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(searched for: doi:10.1287/mantech.3.1.1)
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, , Cui Li, Sihang Li,
International Journal of Production Research pp 1-28; https://doi.org/10.1080/00207543.2021.2008041

Abstract:
Severe environmental problems have made green scheduling an emerging research hotspot. In this paper, a permutation flow shop energy-efficient scheduling problem that considers multiple criteria is investigated. The aim is to find the optimal job processing sequence and conveyor speed that minimise both the makespan and total energy consumption. In addition to two types of common criteria, namely, machine-based criterion (i.e. sequence-dependent setup time) and energy-based criteria (including both the transportation time control strategy and machine shutdown strategy), a human-based criterion (i.e. a position-based learning effect) is introduced. A bi-objective programming model is developed, and a multi-objective iterated greedy (MOIG) is designed to reach the Pareto front of the model. Considering that there are two types of decisions in the model (i.e. job sequence and conveyor speed), two algorithm alternatives are designed based on the job sequence and conveyor speed, respectively. Meanwhile, an acceptance criterion with advantages in terms of the convergence speed and solution diversity is proposed. Existing algorithms, including NSGA-II and MOEA/D, are introduced to evaluate the performance of the MOIG. The results emphasise the efficiency of the MOIG. Overall, the model and MOIG effectively improve the green efficiency of enterprises and can reasonably control operating costs.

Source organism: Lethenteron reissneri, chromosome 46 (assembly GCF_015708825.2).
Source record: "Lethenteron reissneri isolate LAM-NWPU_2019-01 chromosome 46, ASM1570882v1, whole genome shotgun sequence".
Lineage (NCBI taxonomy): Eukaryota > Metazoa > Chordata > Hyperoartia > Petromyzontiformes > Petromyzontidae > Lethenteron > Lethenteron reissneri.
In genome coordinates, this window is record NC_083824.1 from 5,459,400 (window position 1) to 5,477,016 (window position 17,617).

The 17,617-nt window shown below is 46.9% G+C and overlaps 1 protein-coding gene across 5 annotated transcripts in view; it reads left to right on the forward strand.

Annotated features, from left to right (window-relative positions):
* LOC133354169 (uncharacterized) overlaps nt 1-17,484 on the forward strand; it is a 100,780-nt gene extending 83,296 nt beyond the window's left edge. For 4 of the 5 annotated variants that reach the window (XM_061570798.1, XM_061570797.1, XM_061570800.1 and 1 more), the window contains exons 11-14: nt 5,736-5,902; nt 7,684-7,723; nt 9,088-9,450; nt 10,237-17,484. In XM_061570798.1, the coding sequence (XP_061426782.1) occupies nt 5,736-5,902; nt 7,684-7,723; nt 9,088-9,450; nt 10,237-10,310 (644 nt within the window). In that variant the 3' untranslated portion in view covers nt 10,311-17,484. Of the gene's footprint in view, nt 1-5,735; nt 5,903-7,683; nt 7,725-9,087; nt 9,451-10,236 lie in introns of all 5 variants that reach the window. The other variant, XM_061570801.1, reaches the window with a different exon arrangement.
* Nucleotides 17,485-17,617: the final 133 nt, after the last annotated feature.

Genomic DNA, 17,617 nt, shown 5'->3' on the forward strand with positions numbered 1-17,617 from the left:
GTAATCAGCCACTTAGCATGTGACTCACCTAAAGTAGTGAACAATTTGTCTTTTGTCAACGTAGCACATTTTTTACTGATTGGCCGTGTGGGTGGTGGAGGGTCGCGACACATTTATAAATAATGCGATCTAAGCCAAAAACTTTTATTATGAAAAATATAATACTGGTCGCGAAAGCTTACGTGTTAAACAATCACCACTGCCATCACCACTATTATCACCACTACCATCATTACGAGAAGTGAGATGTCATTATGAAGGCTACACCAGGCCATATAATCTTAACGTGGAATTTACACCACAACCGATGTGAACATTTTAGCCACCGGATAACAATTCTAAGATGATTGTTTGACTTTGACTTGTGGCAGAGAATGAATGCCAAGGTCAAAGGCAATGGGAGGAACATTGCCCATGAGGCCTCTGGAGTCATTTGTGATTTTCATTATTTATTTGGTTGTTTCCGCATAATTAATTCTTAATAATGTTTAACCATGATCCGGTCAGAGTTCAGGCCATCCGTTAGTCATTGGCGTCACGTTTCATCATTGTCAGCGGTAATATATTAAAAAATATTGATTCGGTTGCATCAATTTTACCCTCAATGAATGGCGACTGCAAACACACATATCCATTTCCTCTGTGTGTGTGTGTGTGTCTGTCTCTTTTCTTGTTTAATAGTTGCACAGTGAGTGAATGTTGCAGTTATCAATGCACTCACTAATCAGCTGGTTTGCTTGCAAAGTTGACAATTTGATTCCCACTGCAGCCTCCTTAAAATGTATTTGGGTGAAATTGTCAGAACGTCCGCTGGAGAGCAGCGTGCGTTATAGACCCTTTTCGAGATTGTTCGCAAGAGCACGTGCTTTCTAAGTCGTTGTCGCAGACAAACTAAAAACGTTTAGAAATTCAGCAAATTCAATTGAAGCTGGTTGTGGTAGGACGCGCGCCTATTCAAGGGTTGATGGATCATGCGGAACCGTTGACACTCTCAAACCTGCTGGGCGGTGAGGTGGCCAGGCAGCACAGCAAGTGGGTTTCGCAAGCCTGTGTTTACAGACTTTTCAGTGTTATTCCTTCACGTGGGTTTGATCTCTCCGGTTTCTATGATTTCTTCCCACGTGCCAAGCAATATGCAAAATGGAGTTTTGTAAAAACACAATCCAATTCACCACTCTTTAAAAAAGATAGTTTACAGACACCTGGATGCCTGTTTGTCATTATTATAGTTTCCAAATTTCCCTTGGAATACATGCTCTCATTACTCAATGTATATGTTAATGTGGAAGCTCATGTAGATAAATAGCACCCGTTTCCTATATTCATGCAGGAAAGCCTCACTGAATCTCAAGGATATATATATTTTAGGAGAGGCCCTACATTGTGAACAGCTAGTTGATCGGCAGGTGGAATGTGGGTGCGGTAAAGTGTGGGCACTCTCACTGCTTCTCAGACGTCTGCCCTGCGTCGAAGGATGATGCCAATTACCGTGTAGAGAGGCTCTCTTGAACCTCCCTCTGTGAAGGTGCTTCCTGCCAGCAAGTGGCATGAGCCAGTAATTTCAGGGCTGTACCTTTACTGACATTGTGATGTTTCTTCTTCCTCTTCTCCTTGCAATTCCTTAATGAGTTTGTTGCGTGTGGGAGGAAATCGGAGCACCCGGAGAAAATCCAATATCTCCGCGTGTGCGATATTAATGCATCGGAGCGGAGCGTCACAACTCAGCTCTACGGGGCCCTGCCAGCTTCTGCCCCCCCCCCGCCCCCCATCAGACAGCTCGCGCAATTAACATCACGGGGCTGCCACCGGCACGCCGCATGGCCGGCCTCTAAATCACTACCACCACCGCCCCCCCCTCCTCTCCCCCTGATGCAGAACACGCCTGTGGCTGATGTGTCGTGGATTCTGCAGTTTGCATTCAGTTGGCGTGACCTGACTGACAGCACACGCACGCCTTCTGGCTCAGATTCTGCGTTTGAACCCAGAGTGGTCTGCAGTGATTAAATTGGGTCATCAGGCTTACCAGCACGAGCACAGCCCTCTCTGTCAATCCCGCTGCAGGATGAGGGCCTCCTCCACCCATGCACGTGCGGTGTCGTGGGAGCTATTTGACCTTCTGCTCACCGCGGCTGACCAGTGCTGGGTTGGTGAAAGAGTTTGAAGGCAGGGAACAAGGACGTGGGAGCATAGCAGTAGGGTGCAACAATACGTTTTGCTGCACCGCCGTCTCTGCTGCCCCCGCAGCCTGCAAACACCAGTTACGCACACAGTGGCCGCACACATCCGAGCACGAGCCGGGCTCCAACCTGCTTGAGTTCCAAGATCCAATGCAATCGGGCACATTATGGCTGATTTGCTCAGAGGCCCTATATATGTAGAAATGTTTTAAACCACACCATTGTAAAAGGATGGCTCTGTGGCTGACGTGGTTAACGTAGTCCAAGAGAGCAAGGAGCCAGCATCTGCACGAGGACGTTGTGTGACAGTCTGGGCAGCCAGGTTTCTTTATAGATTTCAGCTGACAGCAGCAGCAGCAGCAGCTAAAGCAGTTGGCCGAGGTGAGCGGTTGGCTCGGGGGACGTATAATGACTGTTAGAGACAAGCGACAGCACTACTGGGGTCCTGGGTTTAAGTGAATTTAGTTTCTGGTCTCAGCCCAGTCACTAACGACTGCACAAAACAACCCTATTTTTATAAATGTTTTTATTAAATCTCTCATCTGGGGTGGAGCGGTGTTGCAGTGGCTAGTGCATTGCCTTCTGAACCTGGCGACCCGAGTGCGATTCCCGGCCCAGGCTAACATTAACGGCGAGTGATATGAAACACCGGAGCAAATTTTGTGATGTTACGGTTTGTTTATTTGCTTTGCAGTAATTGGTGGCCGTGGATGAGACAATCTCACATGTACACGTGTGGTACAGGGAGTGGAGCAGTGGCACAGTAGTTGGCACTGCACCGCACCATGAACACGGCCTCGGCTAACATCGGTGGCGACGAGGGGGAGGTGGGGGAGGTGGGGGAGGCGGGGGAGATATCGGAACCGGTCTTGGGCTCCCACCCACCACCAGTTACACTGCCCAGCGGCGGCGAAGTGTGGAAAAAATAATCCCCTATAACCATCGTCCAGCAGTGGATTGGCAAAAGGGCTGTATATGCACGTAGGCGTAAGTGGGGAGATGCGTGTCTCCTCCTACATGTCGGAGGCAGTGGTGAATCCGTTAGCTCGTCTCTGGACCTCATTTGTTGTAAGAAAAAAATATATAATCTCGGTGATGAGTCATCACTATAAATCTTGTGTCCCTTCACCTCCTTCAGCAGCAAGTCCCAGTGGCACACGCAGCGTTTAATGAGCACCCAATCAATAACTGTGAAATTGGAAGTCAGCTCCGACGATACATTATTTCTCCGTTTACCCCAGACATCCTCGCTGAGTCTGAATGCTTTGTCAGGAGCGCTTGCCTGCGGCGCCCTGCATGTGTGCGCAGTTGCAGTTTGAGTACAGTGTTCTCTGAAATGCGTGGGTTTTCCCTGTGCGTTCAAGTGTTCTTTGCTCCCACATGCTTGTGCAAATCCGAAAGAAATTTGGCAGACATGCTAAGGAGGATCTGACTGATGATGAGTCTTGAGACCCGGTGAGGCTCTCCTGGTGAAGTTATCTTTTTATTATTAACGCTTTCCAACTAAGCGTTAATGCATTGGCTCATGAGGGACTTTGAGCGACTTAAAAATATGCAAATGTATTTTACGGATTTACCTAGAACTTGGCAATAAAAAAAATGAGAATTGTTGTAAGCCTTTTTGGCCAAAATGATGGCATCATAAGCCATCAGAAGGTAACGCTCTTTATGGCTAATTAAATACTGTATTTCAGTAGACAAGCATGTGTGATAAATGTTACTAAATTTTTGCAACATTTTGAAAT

, Na Li, Narayanasamy Sambandam, Suresh P. Sethi,
Published: 22 October 2018
International Journal of Production Economics, Volume 206, pp 250-260; https://doi.org/10.1016/j.ijpe.2018.10.010

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Francesco Gentile, K.J. Rogers
Abstract:
Determining when order release should occur and how dispatching should be accomplished is critical to the success of a manufacturing enterprise. Although a significant amount of job shop production scheduling and control literature exists, a void with respect to order release and dispatching in a sequence dependent setup (SDS) environment remains. This research provides a comprehensive literature review of order review and release simulation based studies in job shop environments, and dispatching techniques in the SDS job shop. The literature review served as the basis for developing order release and dispatching mechanisms for the SDS job shop. The main effects and interactions of order release and dispatching mechanisms in a simulated benchmark job shop model were examined for these mechanisms and select mechanisms from the literature. Analysis of variance results demonstrated that the main effects of both order release and dispatching mechanisms are significant, as is the interaction between these variables. Simulation results also proved that the work load control machine center order release and similar setup dispatching mechanisms yielded the most favorable and robust performance results.
Joel D. Wisner
International Journal of Operations & Production Management, Volume 15, pp 25-40; https://doi.org/10.1108/01443579510090318

Abstract:
Reviews a critical aspect of job shop scheduling research, namely the decision regarding release timing of orders to the manufacturing shopfloor. Covers articles specifically addressing the order release problem; the information should prove helpful for researchers employing order release policies in their research. The release decision literature is classified into three areas: descriptive studies including case and survey research, analytical or optimization‐based research, and simulations of theoretical and empirically derived job shops. Presents tables describing the release rules and summarizing the characteristics of the simulation research. Identifies a number of topics within the order release research area in need of further investigation, including the comparison of larger sets of release rules, the use of more realistic simulation models such as the dual resource constrained job shop model, the need for further empirical identification of release policies, and the use of release policies that consider dynamic shop conditions.
A. Huthmann, B. Trefz, C. Tjiok
Published: 1 January 1990
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